Exercise works as a detoxification for stress related compounds, it is a positive outlet for anger and hostility, it provides enhanced feelings of self esteem and self efficacy, it provides opportunities for social support and it improves sleep and rest.

Someone once said that if exercise was a pill, it would be the most powerful medication known to humans.

I know I will be keeping exercise on the top of my priorities from now on! First stop – boxing on thursday mornings. A good friend has told me that pain is just weakness leaving the body and it has taken me until today to realise that is so true!  Keep up the exercise, you need it more than you think if you are in a potentially stressful work environment.

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The information above was found on Exercise as a Stress Management Modality (http://www.imt.net/~randolfi/ExerciseStress.html)

Yours in Design,

Belinda

Anthony Capon wins Project Runway

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I just want to congratulate fellow Irish dancer Anthony Capon for winning Project Runway season 2!  Anthony’s stunning collection was a stand out – we knew you would win from episode 1 Anthony!

You can see images of his final collection and journey throughout the show on the Project Runway site.

Love your work and hope to buy a piece from your collection soon. Will be down in Melbourne for the Irish dancing Nationals next week, so Anthony if you’re free drop in and say hello.

Congrats!

Cool Queensland artist!

I want to introduce to you contemporary and abstract painter, Fiona Kennedy Altoft. Her artworks are awesome – they’re super colourful and unique.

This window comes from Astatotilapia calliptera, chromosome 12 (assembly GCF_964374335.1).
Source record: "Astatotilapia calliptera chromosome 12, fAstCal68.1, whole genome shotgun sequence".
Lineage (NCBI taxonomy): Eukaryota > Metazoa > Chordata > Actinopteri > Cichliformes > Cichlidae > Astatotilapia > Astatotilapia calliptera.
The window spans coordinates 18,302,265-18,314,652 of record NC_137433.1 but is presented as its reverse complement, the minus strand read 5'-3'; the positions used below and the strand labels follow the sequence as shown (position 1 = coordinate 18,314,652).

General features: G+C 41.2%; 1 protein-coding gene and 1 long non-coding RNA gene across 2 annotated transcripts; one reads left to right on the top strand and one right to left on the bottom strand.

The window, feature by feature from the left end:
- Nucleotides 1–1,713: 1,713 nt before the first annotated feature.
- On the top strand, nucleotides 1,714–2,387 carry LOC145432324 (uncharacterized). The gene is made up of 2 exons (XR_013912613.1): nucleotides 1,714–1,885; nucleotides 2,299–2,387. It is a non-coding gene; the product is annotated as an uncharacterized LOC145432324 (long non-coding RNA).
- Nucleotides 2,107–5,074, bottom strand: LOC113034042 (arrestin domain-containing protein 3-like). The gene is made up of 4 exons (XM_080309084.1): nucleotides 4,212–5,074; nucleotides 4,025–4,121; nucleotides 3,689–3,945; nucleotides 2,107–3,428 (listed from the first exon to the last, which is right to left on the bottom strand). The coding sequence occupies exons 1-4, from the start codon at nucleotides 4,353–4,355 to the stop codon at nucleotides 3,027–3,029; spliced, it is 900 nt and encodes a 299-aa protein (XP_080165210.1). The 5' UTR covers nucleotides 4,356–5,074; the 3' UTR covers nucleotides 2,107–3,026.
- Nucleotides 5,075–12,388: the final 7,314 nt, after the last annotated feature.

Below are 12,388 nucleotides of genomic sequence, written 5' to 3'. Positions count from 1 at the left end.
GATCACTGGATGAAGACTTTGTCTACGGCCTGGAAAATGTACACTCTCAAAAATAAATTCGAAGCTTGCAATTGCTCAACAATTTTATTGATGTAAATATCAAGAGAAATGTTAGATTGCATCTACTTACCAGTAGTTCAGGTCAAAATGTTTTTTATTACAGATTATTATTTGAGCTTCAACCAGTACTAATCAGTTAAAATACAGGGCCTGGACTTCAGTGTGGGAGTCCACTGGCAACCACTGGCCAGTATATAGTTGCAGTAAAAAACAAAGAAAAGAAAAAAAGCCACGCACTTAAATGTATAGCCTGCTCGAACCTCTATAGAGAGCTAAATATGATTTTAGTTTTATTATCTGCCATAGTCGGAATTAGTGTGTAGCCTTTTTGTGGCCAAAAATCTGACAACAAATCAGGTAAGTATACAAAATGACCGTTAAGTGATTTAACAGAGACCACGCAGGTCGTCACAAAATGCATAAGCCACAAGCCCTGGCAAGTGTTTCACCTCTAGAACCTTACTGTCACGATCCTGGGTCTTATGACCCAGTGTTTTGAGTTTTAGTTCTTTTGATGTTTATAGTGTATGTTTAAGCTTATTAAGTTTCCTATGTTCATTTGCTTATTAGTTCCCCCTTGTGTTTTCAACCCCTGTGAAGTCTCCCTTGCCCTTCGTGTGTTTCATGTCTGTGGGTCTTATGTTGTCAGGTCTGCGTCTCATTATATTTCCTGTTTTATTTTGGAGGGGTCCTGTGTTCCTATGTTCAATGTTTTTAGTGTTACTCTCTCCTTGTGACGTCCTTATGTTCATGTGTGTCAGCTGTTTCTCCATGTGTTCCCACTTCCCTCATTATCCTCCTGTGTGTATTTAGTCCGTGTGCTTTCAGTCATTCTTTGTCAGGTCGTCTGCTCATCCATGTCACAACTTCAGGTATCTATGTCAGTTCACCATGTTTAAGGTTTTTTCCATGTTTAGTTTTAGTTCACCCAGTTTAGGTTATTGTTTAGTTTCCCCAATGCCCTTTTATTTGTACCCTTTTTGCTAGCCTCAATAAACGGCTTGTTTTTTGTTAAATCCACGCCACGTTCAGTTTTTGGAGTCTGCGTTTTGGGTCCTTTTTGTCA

I do have a total of four of her paintings solely in my bedroom. Could you say I’m an art tragic? Possibly.

This creative genius doesn’t only do paintings, but also makes painted ceramic jewellery. Art and fashion all covered – no wonder I love this woman.

Fiona shows at galleries all throughout south east Queensland, in Western Australia, as well as in Sydney and Melbourne. Her next big showing is at The Weekend Australian Art 2009 show at the Royal Hall of Industries at Moore Park in Sydney – from the 22nd to the 25th of October – in the Frances Keevil Gallery. That’s next month. Can’t wait.

Check her, her artwork, and her jewellery out at http://www.visualartist.info/visualartist/artist/default.asp?artistId=1746.

Yours in design,

Jorja-saurus

Know your brand alphabet?

I came across a concept recently called “Alphabet Soup”. I had a great time trying to identify a company simply by the first logotype letter in its name. I have adapted it with some of today’s best-known companies. See how many you can name!

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If you’re stumped, take a peek at the answers.

Yours in Design,
Tanya-zinosaurus

Answers: 1. Adobe   2. Bunnings   3. Canon   4. DVD   5. ebay   6. Freedom   7. Google
8. Hewlett-Packard   9. IBM   10. Jetstar   11. Kmart   12. Liberal   13. Microsoft   14. Nandos
15. Obama 08   16. Paypal   17. Qantas   18. R.M. Williams   19. Skype   20. Twitter   21. Unicef
22. Visa   23. Wattyl   24. XBox   25. Yahoo   26. ZAP!  

QR codes now work in Australia

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I’m sure they’ve been out for a little while now, but I’ve just recently downloaded an app for my iPhone that reads QR codes. These are the square barcodes I wrote about after coming back from Japan in April and seeing them absolutely everywhere. In Australia I’ve only seen a few phone companies using them in their magazine advertisements and on bus shelters – so they haven’t yet hit the mainstream. But I don’t think it will be long until we start seeing them in advertising all over as well as in email signatures and on stationery for a range of different industries.

QR codes embed web content and once scanned link you directly to it. No more painful typing of ‘http://www’ before every web address or fishing around search engines for the site you want. The barcodes need to be quite large otherwise your camera may have trouble reading it and they need to have a little clear space around them.

You can download the QR app by searching ‘QR app’ or ‘NeoReader’ on your iPhone. Either app works well.

Or you can make your own: qrapp.com or createqrcode.appspot.com